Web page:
Category Archives: Environmental Studies

Descartes’s Stove

By | March 12, 2024

Guest post by Hsuan L. Hsu, author of Air Conditioning Because they were available long before artificial cooling, heating technologies are at the center of many early Western writings that reflect the cultural underpinnings of thermal comfort and air conditioning. Among the most eloquent examples of ambient temperature as a precondition for thought is the… Read More »

Anthropocene Realism: Fiction in the Age of Climate Change

By | September 6, 2023

This book originated out of my desire to reclaim climate change fiction (cli-fi) from the view that it is primarily concerned with future disasters and written in modes that go beyond realism to encompass the horrors of the looming apocalypse. Brilliant though novels of this kind can be, they seemed to me to run the… Read More »

Doing Animal Studies with Androids, Aliens, and Ghosts

By | May 30, 2023

Androids, aliens, and ghosts: No longer solely the territory of science fiction, the Gothic, and horror, these creatures increasingly cross literary genres as humans renegotiate and rework our conceptualizations of humanity, animality, and life itself in response to ongoing challenges posed by technology, environmental crises, and alterity. Doing Animal Studies with Androids, Aliens, and Ghosts borrows from the strangeness, creativity, and freshness of these emerging and imaginary creatures in contemporary novels, comic book series, and children’s books to reconceptualize often intractable views of nonhuman animals. Because these liminal figures confront anthropocentrism, or human-centeredness, in ways that necessarily push against all forms of species dominance, the android, the alien, and the ghost are literary devices that help us to see nonhuman animals afresh and to fruitfully reimagine the terms of our relationships with them.

Glitter and the Fishing Lure

By | September 19, 2022

While researching my Object Lessons series book on glitter, I learned the surprising fact that one of the major commercial uses for this substance is in fishing lures. After finishing the book, I decided to investigate this phenomenon a bit deeper—and fell down what can only be described as a rabbit hole into another world.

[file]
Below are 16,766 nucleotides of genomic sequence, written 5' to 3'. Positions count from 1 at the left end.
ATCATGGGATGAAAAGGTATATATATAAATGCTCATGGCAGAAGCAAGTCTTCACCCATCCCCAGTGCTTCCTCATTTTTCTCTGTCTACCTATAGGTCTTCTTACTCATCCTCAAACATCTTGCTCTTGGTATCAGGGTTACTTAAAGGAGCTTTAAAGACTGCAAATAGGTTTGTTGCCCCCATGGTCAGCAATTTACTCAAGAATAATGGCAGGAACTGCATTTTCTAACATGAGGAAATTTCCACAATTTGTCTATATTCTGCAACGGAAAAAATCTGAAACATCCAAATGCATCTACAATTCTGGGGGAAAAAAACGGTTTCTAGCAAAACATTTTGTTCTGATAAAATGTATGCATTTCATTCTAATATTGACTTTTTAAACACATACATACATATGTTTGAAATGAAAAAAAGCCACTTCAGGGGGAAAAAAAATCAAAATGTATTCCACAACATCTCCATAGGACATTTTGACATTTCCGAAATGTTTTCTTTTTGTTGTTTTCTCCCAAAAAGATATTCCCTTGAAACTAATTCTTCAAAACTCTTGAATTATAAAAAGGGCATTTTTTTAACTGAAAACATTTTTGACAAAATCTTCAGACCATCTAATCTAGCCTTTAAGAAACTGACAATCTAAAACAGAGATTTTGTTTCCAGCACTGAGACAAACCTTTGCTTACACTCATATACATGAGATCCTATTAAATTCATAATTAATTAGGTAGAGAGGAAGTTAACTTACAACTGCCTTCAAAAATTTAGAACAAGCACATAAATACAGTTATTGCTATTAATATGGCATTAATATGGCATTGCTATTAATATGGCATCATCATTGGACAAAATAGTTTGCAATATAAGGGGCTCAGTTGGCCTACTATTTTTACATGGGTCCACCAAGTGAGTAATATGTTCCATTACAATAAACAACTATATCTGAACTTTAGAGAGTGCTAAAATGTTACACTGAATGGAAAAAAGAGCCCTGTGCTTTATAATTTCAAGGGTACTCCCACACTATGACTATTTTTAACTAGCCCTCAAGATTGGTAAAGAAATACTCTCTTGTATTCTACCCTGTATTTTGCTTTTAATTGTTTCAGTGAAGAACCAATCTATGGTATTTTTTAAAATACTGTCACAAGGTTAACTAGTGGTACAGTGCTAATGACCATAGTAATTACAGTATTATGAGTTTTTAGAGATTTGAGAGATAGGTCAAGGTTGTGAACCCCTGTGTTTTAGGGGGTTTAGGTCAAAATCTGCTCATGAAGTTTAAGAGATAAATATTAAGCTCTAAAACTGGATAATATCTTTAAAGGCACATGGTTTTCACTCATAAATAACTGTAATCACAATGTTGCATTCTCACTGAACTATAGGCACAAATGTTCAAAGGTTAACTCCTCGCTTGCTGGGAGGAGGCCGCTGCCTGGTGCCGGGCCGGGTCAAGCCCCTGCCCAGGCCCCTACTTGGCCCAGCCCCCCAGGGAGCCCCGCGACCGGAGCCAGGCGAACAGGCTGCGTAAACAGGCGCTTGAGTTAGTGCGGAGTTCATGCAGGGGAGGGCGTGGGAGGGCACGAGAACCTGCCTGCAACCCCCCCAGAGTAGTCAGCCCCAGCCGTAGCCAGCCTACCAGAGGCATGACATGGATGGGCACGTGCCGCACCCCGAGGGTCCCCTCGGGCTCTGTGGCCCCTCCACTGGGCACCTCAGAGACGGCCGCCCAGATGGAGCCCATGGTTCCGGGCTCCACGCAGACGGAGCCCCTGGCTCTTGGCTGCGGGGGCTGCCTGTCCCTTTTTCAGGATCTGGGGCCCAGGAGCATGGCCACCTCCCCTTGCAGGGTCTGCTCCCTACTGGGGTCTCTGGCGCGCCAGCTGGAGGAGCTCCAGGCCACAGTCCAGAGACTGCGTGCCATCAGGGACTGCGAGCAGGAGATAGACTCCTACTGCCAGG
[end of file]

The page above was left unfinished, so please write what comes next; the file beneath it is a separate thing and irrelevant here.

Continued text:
The Medical Environmental Humanities and Public Health

By | August 31, 2022

We’re celebrating the publication of the Bloomsbury Handbook to the Medical-Environmental Humanities with this adapted excerpt from the introduction, which explains why we need to bring medical and environmental humanities into conversation with each other now more than ever.

Embracing Ecological Uncertainty through Fiction

By | May 19, 2022

Guest post by Marco Caracciolo The future has always been uncertain, but the ecological crisis presents us with an unprecedented degree of uncertainty in thinking about the future. Scientists who model the effects of global warming typically distinguish between pessimistic and optimistic scenarios. The gap between them is significant: concretely, it could mean the difference… Read More »

The Bloomsbury Handbook of Posthumanism two years later, by Mads Rosendahl Thomsen and Jacob Wamberg

By | April 26, 2022

The Bloomsbury Handbook of Posthumanism, edited by Mads Rosendahl Thomsen and Jacob Wamberg, consists of 32 articles organized in four sections: Paradigms, Ethics, Technology, and Aesthetics. It’s now available in paperback. The Bloomsbury Handbook of Posthumanism appears in paperback in April 2022. It was first published in 2020 during the Covid-19 pandemic that is still… Read More »

The war against animals: Dominic O’Key on Creaturely Forms in Contemporary Literature

By | March 9, 2022

Creaturely Forms in Contemporary Literature, by Dominic O’Key, is out now Thank you for joining us today, Dominic. Tell us, how would you describe your book in just one sentence?   Reading literature can help us think and rethink our relationships with animals; here’s how. Could you unpack this a bit and explain the main topics… Read More »

Global Challenges in Environmental Humanities

By | March 3, 2022

What is the Global Challenges in Environmental Humanities series about? By global challenges we mean threats to the biosphere occurring at planetary, pan-continental or trans-oceanic scales. These include biodiversity loss, unsustainable economic and social changes in landscape, or the diverse impacts of climate change on cultural memory and socio-environmental futures – these are among the many risks and vulnerabilities implicated in the latest IPCC reports. Such challenges also include gradually unfolding disasters that are less spectacular, such as disease, nutritional deficiencies or other forms of ill health that stretch over individual human life spans or even across generations, owing to many causes – toxic accumulation of waste in environments, structurally reinforced poverty, environmental racism, failed social policy, cultural inertia, corporate malfeasance and neglect.